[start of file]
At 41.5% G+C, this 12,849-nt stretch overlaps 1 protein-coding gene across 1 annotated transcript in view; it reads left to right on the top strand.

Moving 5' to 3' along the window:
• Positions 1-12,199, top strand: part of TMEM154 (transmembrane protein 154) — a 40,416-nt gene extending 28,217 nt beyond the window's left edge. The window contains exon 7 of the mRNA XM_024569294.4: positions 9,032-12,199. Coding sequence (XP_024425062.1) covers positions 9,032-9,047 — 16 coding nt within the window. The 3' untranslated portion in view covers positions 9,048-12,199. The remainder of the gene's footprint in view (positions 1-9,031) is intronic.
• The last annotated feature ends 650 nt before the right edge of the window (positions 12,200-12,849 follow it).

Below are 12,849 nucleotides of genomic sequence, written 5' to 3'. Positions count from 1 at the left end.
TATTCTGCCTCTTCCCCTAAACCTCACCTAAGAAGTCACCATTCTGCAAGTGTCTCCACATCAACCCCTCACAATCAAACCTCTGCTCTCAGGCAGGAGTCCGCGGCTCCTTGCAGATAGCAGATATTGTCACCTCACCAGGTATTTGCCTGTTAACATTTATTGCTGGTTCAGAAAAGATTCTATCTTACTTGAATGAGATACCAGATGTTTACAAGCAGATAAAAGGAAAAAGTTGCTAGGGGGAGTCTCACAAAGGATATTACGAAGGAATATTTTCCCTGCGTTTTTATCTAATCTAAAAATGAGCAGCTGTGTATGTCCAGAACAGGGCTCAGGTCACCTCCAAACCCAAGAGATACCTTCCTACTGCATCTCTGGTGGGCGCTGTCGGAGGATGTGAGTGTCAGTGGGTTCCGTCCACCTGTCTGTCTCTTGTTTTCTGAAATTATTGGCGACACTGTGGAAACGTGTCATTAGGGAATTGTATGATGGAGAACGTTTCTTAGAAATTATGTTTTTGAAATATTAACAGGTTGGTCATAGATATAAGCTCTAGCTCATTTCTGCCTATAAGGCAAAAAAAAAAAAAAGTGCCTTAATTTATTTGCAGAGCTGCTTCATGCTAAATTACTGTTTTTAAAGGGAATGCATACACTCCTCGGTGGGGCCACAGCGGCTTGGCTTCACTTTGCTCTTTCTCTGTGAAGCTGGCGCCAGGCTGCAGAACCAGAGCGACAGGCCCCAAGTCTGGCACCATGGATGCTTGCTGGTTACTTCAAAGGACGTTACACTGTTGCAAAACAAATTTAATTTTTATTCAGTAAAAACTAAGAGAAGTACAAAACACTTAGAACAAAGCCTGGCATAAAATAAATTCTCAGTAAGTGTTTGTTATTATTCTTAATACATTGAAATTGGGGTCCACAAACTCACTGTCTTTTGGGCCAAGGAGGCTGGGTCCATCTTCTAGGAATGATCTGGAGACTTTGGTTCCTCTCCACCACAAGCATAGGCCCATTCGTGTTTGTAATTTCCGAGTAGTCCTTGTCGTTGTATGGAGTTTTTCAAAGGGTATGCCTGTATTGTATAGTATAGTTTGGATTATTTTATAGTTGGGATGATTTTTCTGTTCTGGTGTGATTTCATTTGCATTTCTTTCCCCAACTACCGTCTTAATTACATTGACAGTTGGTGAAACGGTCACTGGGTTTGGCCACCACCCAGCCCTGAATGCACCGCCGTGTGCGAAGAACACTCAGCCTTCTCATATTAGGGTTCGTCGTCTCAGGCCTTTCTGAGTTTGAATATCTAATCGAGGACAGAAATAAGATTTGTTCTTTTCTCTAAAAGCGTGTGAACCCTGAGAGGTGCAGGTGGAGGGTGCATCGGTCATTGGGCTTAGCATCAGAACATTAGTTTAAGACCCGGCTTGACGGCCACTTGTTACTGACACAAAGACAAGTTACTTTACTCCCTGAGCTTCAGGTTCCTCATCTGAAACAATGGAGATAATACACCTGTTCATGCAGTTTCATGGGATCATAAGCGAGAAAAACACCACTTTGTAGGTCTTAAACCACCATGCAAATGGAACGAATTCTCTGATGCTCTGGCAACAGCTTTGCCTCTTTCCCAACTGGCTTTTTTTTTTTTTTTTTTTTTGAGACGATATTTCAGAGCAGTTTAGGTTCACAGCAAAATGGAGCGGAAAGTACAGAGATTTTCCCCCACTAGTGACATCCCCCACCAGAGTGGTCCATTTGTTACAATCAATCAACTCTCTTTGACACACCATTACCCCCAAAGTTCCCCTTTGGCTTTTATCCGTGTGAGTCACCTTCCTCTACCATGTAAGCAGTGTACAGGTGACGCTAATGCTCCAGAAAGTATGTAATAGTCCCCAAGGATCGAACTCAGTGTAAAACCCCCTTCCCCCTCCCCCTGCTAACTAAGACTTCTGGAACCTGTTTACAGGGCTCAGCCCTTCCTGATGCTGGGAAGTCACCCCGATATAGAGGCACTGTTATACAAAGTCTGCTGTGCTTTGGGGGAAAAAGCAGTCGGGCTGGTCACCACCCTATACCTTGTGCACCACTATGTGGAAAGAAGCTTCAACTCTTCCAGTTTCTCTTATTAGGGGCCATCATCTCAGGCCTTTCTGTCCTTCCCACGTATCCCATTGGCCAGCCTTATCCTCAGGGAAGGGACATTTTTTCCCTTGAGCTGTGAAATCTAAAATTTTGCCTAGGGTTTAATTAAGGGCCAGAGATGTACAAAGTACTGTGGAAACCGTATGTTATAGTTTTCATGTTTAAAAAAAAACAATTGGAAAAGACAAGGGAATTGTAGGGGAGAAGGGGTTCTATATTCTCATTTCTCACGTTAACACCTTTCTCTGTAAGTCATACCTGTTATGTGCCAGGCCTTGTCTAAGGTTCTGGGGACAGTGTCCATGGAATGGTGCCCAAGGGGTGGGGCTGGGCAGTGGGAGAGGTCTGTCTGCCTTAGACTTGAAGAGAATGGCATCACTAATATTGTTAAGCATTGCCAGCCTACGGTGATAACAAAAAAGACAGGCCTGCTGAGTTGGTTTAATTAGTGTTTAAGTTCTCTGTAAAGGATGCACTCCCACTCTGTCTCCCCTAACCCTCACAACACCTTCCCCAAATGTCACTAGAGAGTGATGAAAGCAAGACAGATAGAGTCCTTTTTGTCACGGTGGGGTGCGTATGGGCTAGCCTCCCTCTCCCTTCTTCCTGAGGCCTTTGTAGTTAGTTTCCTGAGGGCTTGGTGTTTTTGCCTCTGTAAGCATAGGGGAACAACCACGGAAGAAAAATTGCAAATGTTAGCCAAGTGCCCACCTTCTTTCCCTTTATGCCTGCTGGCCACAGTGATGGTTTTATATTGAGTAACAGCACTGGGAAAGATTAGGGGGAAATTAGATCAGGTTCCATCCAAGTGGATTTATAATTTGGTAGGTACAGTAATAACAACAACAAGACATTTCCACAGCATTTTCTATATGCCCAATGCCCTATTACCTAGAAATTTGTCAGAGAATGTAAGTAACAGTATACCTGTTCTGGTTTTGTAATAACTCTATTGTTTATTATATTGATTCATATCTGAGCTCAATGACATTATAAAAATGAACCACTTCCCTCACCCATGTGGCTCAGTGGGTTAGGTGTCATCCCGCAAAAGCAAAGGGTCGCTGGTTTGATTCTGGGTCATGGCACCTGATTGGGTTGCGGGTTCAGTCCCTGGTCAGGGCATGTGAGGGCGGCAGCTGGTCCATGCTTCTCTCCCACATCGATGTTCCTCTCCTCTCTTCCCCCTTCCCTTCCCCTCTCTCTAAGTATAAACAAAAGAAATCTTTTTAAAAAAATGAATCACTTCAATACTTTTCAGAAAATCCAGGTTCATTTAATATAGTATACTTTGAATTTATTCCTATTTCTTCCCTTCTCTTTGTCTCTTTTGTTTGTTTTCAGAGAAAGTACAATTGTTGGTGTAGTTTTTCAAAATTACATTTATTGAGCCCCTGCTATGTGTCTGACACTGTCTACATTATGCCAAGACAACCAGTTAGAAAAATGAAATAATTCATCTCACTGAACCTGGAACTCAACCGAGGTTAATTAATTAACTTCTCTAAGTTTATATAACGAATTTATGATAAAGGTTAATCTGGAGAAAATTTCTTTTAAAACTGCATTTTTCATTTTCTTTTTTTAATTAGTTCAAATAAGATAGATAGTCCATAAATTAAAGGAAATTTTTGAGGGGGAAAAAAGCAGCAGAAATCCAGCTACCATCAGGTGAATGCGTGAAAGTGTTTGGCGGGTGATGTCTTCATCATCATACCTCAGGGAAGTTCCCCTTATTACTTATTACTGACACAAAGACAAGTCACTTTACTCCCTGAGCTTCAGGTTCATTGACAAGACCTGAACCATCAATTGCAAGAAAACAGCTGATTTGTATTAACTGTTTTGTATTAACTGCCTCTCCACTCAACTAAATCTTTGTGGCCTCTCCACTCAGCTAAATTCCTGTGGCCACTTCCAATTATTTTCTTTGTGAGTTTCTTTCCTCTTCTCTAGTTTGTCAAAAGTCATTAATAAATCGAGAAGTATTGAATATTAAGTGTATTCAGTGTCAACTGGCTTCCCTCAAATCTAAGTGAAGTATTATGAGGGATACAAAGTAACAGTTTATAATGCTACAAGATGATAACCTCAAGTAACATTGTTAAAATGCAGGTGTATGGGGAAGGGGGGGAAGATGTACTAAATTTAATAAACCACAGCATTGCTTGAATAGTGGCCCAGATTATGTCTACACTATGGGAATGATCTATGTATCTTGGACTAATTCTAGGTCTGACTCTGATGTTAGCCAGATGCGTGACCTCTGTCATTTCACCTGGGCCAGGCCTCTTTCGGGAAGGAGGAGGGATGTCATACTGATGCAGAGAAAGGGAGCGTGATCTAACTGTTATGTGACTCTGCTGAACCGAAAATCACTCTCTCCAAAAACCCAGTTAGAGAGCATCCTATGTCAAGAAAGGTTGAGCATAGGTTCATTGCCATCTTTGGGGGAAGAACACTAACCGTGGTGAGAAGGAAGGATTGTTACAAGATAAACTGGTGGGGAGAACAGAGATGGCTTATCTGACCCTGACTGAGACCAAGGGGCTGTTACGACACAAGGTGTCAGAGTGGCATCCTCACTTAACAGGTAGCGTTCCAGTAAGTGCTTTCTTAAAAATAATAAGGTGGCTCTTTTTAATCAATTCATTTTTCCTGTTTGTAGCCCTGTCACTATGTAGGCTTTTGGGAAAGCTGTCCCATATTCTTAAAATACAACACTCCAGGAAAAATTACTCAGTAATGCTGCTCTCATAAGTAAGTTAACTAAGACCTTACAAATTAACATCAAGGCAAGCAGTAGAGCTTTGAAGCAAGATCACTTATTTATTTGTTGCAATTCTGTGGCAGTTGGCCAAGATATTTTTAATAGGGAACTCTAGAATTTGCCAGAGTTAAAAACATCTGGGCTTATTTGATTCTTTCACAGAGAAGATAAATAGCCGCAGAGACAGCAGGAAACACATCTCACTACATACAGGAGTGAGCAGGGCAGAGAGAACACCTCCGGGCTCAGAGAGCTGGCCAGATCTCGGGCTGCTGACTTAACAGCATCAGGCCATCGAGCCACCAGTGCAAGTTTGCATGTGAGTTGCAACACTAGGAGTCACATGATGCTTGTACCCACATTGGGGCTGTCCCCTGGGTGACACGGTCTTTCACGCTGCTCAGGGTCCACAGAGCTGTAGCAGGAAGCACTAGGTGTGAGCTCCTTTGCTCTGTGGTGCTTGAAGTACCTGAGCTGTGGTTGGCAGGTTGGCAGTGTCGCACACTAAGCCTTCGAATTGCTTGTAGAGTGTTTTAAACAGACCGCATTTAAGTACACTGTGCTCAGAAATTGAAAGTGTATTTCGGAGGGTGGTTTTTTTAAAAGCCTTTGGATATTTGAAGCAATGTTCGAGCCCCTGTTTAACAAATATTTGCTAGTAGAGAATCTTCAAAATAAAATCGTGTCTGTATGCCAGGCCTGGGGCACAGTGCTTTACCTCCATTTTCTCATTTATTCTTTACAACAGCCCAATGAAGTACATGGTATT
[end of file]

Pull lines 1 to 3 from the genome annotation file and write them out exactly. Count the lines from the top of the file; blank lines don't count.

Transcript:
At 41.5% G+C, this 12,849-nt stretch overlaps 1 protein-coding gene across 1 annotated transcript in view; it reads left to right on the top strand.

Moving 5' to 3' along the window:
• Positions 1-12,199, top strand: part of TMEM154 (transmembrane protein 154) — a 40,416-nt gene extending 28,217 nt beyond the window's left edge. The window contains exon 7 of the mRNA XM_024569294.4: positions 9,032-12,199. Coding sequence (XP_024425062.1) covers positions 9,032-9,047 — 16 coding nt within the window. The 3' untranslated portion in view covers positions 9,048-12,199. The remainder of the gene's footprint in view (positions 1-9,031) is intronic.